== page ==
I’d only been gone a day before the soldiers found me, but my sudden disappearance had scared her. I forced a smile, and softly tucked my friend’s hair behind her ear. “I was born a servant in this life, sweet Belut, but you must believe me when I say I have known more lives than this.”

“Stop.” She waved my hand aside. “The others are beginning to talk.”

“What do you mean?”

Eyes narrowed, she stood and paced across the room, the soiled fabric of her one-shouldered dress fluttering between her sandled feet. “All this nonsense is catching up to you.” Her fists tightened. “We only get one life. This one. You’re going to waste it trying to run to a people who are nothing more than a, a figment of your imagination.”

I stood too, wincing as I wrapped myself in a tattered shawl and the fabric landed across the open wounds on my back. “The others are real. My husba–” The word died on my tongue as Belut rolled her eyes. “He’s real. He’s looking for me.” I pointed in the direction of the mountains to the North, invisible through the wall. “We promised to find each other when we passed into the next life. He’s waiting for me on the other side of the mountains.”

She sighed. “You know no one has ever been to the other side of the mountains.” Her eyes trailed up my form, taking in the full scope of my height. “You’ve always been different, Iris. And, not just because you’re tall. You need to accept the fact that this is all there is. Find . . . some kind of happiness.”

Footsteps sounded in the hall. Belut straightened, suddenly pale in spite of the orange candlelight.

Our door swung in, revealing a bare-chested man on the other side, a copper knife strapped around the kilt at his waist. His warm, dark eyes landed on mine. “King Arua demands you come.”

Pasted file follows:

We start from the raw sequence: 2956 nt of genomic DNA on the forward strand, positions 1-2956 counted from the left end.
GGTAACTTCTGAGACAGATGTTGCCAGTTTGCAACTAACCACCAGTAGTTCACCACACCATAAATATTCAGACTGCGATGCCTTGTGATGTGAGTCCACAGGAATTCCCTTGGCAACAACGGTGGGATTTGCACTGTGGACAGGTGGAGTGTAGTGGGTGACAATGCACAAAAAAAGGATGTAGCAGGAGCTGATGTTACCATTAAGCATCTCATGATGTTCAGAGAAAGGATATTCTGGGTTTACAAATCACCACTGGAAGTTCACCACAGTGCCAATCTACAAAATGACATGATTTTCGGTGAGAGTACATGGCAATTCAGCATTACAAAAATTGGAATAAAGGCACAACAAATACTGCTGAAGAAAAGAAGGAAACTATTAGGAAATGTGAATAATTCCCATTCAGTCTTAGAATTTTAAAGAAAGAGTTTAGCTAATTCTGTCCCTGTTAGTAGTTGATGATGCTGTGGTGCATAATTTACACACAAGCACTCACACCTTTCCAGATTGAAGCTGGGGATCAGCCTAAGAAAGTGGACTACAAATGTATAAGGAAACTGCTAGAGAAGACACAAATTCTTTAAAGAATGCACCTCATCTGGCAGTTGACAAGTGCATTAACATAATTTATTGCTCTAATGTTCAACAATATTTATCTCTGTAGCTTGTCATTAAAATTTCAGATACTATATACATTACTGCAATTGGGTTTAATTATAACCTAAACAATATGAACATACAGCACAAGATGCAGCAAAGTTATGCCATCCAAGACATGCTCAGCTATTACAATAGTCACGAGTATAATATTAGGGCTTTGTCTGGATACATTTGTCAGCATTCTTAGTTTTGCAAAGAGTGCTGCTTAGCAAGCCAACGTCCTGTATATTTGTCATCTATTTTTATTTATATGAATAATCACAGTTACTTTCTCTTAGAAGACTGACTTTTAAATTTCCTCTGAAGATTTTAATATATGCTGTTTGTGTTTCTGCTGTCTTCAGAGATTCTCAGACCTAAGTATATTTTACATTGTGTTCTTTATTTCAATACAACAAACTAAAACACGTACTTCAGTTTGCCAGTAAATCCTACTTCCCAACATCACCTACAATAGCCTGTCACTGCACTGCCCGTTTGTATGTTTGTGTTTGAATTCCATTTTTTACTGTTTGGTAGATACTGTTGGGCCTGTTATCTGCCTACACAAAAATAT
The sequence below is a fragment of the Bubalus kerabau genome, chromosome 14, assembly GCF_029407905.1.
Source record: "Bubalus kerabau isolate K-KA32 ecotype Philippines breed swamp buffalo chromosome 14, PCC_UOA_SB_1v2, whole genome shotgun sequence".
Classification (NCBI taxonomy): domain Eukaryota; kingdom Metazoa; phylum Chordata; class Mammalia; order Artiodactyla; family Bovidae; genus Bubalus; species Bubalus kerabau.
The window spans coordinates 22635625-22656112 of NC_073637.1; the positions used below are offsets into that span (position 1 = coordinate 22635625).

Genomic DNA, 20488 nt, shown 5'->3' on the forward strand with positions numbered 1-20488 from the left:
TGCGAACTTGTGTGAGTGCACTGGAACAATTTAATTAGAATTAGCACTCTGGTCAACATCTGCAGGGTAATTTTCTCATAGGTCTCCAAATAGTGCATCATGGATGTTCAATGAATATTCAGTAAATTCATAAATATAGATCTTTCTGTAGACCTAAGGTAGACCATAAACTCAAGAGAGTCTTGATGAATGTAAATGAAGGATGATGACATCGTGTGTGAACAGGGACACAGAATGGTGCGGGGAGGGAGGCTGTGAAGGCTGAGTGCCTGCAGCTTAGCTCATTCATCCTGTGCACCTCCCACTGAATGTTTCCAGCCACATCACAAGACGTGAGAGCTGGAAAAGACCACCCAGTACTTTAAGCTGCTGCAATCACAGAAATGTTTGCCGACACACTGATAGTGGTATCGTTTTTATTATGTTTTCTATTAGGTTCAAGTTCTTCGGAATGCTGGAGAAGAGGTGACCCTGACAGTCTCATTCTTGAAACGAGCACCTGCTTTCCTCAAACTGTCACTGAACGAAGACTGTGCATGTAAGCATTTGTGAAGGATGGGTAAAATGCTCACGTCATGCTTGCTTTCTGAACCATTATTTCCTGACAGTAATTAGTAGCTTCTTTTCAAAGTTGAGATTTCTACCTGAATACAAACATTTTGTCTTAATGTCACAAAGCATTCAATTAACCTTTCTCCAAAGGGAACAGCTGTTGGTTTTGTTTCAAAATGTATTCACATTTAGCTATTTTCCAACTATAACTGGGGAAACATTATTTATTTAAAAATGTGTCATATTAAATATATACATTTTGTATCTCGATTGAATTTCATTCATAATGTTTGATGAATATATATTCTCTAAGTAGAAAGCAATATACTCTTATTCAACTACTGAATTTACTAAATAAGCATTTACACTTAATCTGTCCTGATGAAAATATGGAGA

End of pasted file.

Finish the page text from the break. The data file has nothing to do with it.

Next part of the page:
“Why?” I stepped back.

The guard rubbed his neck. “He heard about your escape.”

“But, the soldiers already punished her.” Belut stepped toward me, accidentally grazing the bowl with her toe. Water, red with my blood, spilled across the floor. Her eyes trailed up from the mess to the guard. “What does he want with her?”

He hesitated. “The King believes her attempts to escape are making him look weak. Since the boy broke free two moons past. . . he’s afraid more servants will follow.” His eyes locked with mine. “There’s nothing I can do.”

Outside the confines of our room, I limped down the narrow, shadowed hall hanging on to the guard’s extended arm. Some of the other servants reached from their doorways to touch the fringe of my blood-soaked shawl, whispering prayers as I passed.

Just as we neared the heavy doors at the end of the corridor, a child called my name. Standing uncertainly in his doorway, he bore a keen resemblance to the boy who escaped. “My brother, he told me you’d understand . . . ,” he scuttled forward, covering his mouth from the guard’s view, “the message you wanted delivered to the other side of the mountains. He did it.”